Among this year’s heavy-hitters are Wild author Cheryl Strayed and Irvine Welsh of Trainspotting fame. Welsh speaks to this year’s festival-goers on returning to the pinnacle characters in the Trainspotting sequel Dead Men’s Trousers. Welsh is no stranger to the festival circuit – he has spoken at countless festivals and fairs, including Britain’s Hay Festival of Literature and Arts, arguably the world’s largest celebration for literature lovers.
Beyond the festival, he is also scheduled to perform at Clockenflap, where he will deliver a DJ set. While Welsh says he is sceptical of “events culture,” he says “the level of engagement and social interaction it brings is generally superior to the passive consumption of disjointed drip-feed culture through screens.”
One reason for the understated growth of Hong Kong literature may be the misconceptions that shroud it. Leung is more familiar with these than most. “That people who attend literary events are bookish, or quiet,” she explains. “But literature now comes to you in so many different forms, apart from words on a page. It’s not just about sitting in the corner, reading a book.”
Hong Kong is often criticised for its poor reading habits; a study by Lingnan University found that 42 percent of people here do not read anything other than newspapers and magazines. “I don’t think people here are educated to pick up a book for pleasure from a young age,” says Leung. “That’s just our education system. We are taught to be prudent with studying, but not necessarily to learn for pleasure.”
In a city where “everything is done for purpose, as opposed to leisure,” says Leung, “there is so much competition. People end up casting aside things that they deem less necessary.” In a climate such as this, having a hobby can be perceived as a luxury – not just in terms of the investment of your finances, but also your time; a commodity most Hongkongers are frightfully short of.
Dung does not see this as a problem faced solely by Hong Kong, but rather, a broader dilemma in the promotion of the written word as an art form. “Unlike the performing arts or visual arts, which lend themselves to display and fanfares, literature seems quiet and invisible,” he says.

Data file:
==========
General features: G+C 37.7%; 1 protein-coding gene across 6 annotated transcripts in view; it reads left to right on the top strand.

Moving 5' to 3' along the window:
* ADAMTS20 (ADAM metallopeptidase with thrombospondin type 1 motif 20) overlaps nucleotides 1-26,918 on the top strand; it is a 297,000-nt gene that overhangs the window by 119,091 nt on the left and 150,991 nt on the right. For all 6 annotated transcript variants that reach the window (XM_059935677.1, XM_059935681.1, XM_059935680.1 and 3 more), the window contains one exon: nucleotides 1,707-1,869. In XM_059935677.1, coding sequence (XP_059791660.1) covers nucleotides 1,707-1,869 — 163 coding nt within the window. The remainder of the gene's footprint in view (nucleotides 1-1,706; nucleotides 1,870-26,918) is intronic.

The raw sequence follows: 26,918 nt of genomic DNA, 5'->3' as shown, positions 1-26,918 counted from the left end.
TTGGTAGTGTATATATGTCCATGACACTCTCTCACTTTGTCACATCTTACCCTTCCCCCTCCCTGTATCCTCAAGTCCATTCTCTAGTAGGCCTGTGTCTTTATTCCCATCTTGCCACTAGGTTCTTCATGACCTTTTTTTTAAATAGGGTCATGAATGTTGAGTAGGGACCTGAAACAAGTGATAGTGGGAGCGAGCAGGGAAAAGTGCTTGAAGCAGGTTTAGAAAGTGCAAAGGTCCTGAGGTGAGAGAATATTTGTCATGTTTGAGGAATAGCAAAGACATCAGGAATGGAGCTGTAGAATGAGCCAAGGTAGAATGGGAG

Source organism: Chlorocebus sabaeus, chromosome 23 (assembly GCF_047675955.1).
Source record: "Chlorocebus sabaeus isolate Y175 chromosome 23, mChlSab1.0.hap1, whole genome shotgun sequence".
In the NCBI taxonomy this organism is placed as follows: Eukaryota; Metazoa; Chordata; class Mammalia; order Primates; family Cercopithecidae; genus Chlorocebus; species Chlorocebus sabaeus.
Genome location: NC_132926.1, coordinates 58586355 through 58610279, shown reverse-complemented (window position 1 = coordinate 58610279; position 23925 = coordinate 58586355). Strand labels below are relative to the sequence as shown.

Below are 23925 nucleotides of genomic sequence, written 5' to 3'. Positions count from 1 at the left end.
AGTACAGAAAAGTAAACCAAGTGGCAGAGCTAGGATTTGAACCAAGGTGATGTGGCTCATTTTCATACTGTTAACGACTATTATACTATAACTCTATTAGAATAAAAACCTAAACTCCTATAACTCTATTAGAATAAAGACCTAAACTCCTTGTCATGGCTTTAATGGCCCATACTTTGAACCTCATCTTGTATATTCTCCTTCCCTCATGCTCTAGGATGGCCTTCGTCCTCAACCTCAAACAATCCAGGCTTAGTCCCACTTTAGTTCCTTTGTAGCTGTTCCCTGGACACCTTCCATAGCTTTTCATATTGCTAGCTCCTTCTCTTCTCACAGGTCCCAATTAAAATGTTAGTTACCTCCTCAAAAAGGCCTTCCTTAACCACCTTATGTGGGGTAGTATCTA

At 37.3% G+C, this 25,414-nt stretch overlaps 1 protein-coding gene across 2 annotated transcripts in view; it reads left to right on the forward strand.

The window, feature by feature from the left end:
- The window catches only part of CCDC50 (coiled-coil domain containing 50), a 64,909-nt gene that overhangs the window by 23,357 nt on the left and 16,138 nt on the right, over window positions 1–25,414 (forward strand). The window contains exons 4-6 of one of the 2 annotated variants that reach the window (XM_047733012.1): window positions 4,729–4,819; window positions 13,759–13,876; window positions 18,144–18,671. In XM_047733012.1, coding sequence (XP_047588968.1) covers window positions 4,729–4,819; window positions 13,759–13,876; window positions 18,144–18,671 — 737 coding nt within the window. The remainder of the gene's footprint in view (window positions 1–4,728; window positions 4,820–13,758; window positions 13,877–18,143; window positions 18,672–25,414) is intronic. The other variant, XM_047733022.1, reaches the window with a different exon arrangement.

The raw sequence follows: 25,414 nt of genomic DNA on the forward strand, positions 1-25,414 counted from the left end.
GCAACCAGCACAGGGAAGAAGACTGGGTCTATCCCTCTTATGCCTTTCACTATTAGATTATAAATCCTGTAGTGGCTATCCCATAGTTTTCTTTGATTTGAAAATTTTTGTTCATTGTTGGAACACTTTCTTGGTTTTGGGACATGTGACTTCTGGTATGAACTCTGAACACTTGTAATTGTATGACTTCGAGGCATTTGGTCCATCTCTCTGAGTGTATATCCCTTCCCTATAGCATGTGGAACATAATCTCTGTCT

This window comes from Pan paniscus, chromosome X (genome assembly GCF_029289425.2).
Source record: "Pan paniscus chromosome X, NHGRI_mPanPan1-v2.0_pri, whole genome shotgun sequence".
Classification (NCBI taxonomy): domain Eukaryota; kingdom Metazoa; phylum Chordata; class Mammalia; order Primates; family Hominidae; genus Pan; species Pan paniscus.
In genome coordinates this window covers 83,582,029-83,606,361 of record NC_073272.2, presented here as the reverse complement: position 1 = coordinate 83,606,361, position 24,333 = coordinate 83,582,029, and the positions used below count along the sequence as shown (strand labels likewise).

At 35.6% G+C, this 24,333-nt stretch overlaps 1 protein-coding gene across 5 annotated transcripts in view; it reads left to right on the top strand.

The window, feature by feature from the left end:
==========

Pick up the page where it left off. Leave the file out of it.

Be that as it may, this isn’t entirely problematic, as festivals and ensure staying power. “The Literary Festival can attract and focus people’s attention on literature as a distinctive art form and one that is closely related to our lives, both personally and collectively,” says Dung. Welsh echoes these sentiments. “In an era where traditional news media is dying and newspapers devote less space to arts and literature, the festival has become the main focus,” he says. “It gets people out the house and off a screen and very few things do.”
For Welsh, “story is universal, and a lot of festivals are trying to move beyond ‘the novel’ and integrate storytelling genres from music, and respect new novelistic TV like the long-form series drama.”
With recent Nobel laureates for literature including the likes of screenplay writer Harold Pinter and songwriter Bob Dylan, the very definition of literature seems to have shifted. Other mediums, including rap and slam poetry, are bringing the written word to a wider audience, albeit one who may not necessarily be aware that it is literature they are consuming. With a continually transforming definition, the field will inevitably draw in a more youthful audience and cater to the literary lovers of the future.
Leung sees a long road ahead. There’s room for development, but rather than an obstacle to overcome, she says this is a challenge to look forward to. “I think there’s a lot of space for improvement and also space to expand,” she says. “That’s what’s exciting. There is no fun with keeping up with the status quo.”
The Hong Kong International Literary Festival runs from November 2-11, 2018. Click here for more information.